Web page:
Last month, we saw that Pioneer – yes – the car audio brand, is venturing into PC components. They have 2.5-inch and M.2 SSDs. A month later, they announced their slew of USB-C devices. Ranging from dongles and external SSDs, one of the device announced was the Pioneer USB-C PD Dock codenamed APS-DKPD001.
The Pioneer USB-C PD Dock, or APS-DKPD01, is an interesting product – it latches on the niche market of laptops that only has USB-C ports that support Thunderbolt 3. There are only a handful of laptops that only has USB-C, like the new Apple MacBook Pro, the ASUS ZenBook Flip S, and the ASUS ZenBook 3 Deluxe.
The dongle life is a lifestyle that everyone will have to embrace sooner or later, and Pioneer getting a headstart in the Thunderbolt 3 master race.
We have a video review of the Pioneer USB-C PD Dock too, which you can check it out right here.
There’s really nothing much to see within the box itself. It’s a simple box with some information printed on the box itself, but not really enough to know what exactly the dock is capable of. It lacks information on the resolutions supported and maximum power output to charge the laptop.
Digging out all of the contents reveal that Pioneer included all of the basics to get started. There’s a power supply, a very short Thunderbolt 3 cable, a very informative user manual, and also two more C13 wall plugs. Pioneer included a Type-E to C13 wall plug and another Type-A to C13 plug. These C13 plugs are used for desktop power supplies, so you can find an alternative easily – especially for countries with UK plugs since Pioneer didn’t include UK’s Type-G to C13 plug.
The Pioneer USB-C PD Dock is an active dock, by the way. It’ll require power to function. Knowing this, that means this dock is meant to be set up on a workstation. It is not portable.
The Pioneer USB-C PD Dock is covered in plastic all over. The top has a Pioneer logo printed in white and the bottom has 4 little rubber hemispheres as feet. They’re grippy enough to not let the Pioneer USB-C PD Dock slide around, but insufficient friction to prevent the dock from moving while plugging in the audio jacks and USB ports at the front.
Speaking of the front, Pioneer opted for a glossy plastic. Not sure why, but it will surely get scratched easily by USB peripheral and audio jack headers. There is a microphone jack, an audio jack, and also a USB 3.1 Gen 1 port at the front.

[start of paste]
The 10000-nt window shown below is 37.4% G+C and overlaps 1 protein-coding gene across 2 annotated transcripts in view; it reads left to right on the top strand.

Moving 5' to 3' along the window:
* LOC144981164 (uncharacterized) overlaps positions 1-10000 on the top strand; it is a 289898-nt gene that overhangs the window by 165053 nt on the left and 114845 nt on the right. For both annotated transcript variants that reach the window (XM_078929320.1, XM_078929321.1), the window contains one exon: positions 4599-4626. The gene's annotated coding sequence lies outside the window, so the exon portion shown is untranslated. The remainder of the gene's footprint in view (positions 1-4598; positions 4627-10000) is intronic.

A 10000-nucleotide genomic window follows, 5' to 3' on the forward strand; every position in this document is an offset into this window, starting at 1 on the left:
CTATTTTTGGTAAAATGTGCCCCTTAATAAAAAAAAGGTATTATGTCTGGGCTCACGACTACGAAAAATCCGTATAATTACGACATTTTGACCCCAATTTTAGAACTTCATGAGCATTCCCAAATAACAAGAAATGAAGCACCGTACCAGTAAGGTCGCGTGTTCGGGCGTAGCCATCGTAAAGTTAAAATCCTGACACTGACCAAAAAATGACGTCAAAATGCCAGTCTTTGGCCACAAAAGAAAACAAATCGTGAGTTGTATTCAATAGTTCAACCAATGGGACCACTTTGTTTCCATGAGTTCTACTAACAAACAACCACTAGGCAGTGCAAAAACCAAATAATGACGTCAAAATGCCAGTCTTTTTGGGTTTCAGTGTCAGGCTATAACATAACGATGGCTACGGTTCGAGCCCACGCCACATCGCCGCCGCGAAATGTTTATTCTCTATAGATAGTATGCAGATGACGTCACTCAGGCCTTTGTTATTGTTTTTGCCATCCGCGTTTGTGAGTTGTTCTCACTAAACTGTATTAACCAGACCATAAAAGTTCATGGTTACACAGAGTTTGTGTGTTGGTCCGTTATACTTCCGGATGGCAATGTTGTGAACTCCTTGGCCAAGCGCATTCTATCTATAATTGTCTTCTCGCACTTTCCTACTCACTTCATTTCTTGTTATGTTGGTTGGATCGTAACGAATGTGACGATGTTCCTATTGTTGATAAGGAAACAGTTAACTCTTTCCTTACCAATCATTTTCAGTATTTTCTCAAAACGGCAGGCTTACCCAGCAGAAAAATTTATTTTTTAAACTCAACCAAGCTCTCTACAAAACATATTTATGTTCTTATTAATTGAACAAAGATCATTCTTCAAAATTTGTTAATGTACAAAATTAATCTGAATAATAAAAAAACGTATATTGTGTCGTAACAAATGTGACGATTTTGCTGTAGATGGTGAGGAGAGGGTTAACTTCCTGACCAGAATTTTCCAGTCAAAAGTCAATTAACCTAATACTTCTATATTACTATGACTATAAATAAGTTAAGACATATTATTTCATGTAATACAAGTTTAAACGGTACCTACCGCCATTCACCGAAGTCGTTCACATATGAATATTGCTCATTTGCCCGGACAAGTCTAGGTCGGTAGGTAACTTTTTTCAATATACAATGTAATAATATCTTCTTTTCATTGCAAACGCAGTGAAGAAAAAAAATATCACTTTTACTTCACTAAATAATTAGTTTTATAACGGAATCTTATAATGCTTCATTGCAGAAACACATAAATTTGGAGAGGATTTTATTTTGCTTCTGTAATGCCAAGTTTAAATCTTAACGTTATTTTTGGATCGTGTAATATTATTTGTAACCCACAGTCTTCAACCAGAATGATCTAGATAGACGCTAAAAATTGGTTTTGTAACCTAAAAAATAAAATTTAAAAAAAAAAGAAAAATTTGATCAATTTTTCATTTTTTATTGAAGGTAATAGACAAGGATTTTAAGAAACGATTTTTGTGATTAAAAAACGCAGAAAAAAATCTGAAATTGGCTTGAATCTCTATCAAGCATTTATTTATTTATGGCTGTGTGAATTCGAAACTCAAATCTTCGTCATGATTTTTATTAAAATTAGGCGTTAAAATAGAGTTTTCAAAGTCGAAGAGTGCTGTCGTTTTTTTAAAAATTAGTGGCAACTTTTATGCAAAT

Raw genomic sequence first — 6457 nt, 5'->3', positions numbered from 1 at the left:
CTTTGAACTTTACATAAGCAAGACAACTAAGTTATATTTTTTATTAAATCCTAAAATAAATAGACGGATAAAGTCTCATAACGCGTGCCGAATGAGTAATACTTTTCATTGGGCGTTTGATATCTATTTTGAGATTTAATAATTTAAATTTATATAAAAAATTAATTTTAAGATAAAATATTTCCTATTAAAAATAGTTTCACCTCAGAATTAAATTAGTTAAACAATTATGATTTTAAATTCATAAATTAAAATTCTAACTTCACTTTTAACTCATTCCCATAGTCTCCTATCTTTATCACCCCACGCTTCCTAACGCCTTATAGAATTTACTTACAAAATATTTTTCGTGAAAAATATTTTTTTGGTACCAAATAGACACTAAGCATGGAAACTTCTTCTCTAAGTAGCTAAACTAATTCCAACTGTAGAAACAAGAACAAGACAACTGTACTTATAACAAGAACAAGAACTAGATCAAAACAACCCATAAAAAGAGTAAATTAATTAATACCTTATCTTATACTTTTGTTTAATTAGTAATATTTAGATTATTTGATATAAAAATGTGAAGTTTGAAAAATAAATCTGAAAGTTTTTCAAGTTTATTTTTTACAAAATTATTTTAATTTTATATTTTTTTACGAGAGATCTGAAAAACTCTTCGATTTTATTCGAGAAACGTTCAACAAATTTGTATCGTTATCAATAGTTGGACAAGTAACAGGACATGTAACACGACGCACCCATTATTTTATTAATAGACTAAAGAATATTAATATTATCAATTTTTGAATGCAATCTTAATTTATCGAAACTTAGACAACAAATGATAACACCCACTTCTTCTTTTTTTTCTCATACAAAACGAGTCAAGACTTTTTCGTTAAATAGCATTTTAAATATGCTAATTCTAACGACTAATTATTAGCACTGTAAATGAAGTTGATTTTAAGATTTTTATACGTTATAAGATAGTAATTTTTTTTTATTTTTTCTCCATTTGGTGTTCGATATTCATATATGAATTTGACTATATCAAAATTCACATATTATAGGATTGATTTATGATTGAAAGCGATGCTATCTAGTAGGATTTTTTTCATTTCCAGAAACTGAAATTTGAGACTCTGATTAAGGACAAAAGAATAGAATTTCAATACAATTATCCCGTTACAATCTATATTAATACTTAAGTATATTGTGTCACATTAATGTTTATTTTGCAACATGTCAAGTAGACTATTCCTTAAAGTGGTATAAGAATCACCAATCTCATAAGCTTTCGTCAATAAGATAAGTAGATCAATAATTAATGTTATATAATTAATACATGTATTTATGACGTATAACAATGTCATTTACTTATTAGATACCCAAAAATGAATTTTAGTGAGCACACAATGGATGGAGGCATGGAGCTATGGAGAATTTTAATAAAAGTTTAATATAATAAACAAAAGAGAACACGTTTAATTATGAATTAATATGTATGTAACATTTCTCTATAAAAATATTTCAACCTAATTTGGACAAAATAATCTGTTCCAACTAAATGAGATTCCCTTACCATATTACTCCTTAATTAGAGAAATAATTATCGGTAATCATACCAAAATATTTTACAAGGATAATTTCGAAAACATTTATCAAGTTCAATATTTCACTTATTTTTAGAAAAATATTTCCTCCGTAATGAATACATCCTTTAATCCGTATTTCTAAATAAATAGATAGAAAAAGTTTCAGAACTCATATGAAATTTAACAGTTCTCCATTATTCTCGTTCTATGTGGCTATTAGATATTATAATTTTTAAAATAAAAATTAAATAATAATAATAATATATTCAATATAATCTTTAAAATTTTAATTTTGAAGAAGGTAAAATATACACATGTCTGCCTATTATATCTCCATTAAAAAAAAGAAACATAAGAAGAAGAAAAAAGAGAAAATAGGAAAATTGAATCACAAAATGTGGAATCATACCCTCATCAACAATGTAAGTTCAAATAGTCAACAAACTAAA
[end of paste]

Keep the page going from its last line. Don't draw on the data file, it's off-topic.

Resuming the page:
At the back, there is a slew of ports. From the left to right, there’s a power jack, the upstream Thunderbolt 3 port that, a USB 3.1 Type-C Gen 1 port, DisplayPort, HDMI 1.4, Gigabit Ethernet, and two more USB 3.1 Type-A Gen 1 ports. There are zero ports on either the left of right side of the dock.
The amount and types of ports on the Pioneer USB-C PD Dock is sufficient enough for most setups – though I do wish that Pioneer would include more USB Type-A ports and also at least a card reader. As SD cards are ubiquitously used for cameras and microSD cards are used for smartphones and IoT devices, it should be crucial for all dongles in the market to have a card reader.
For me as a content creator, I’ll take my laptop to go out during the photo or video shooting session. When I’m back, I hook up my one single Thunderbolt 3 cable from the Pioneer USB-C PD Dock to my laptop to get it charged and see my photos and videos on a larger screen with comfortable keyboard and mouse. That’s the ideal case – but the Pioneer USB-C PD Dock doesn’t have a card reader.
During my time with the Pioneer USB-C PD Dock, I had a MacBook Pro with Touch Bar at hand. I connected a keyboard, mouse, and a 4K TV to the dock. Then, I connected that Thunderbolt 3 cable from the dock to the MacBook Pro, and everything just works – except for Gigabit Ethernet.
As for that Ethernet port, Mac users will have to head on over to Pioneer’s website to download the driver. Windows users can just plug in and use since Windows Update can get the driver for you. The Gigabit Ethernet port here is powered by a Cypress GX3 controller.
It also charged the MacBook Pro. While the MacBook Pro was connected to the Pioneer USB-C PD Dock, it had only 7% battery. While it’s charging, I updated the MacBook Pro to High Sierra and by the time the update was complete, the battery is already fully charged.
As for the displays, it has one particular quirk for those who use multiple displays. There is a limitation in resolution and refresh rate. This piece of information is directly lifted from the user manual.
Number of displays
|4K @ 30Hz|
|DisplayPort||4K @ 30Hz|
HDMI & DisplayPort
1080p @ 60Hz
Macs can’t use dual-monitors too, but a second monitor can be used to mirror your device screen.
Wrapping up the Pioneer USB-C PD Dock review
The Pioneer USB-C PD Dock works as advertised. Information does get a little scarce when it comes to the dual-external monitor mode, but everything works well. Just make sure that you have a laptop that supports Thunderbolt 3, and you can use the Pioneer USB-C PD Dock without a hitch.
Then comes OS limitation. The Gigabit Ethernet requires a driver, and Mac users will have to download and install the driver beforehand. Also, Mac and Chrome users can’t use dual external monitors. Windows users get to enjoy a pure plug and play experience.
But what about the price? The Pioneer USB-C PD Dock is priced at USD $159.99. Compared to other docks with similar functions in the market, it’s actually quite affordable.
Overall, Pioneer created quite a good dock and priced competitively. Just need a card reader built into it and it’ll definitely be topping those “best Thunderbolt 3 docks” lists.
Where to buy?
Unfortunately for Malaysians, the price of the Pioneer USB-C PD Dock (APS-DKPD001) is priced at ~RM1,000. You can find it over at Lazada here.
As for our international friends, the Pioneer USB-C PD Dock (APS-DKPD001) is available for USD $115.59 at Amazon. What a great deal!
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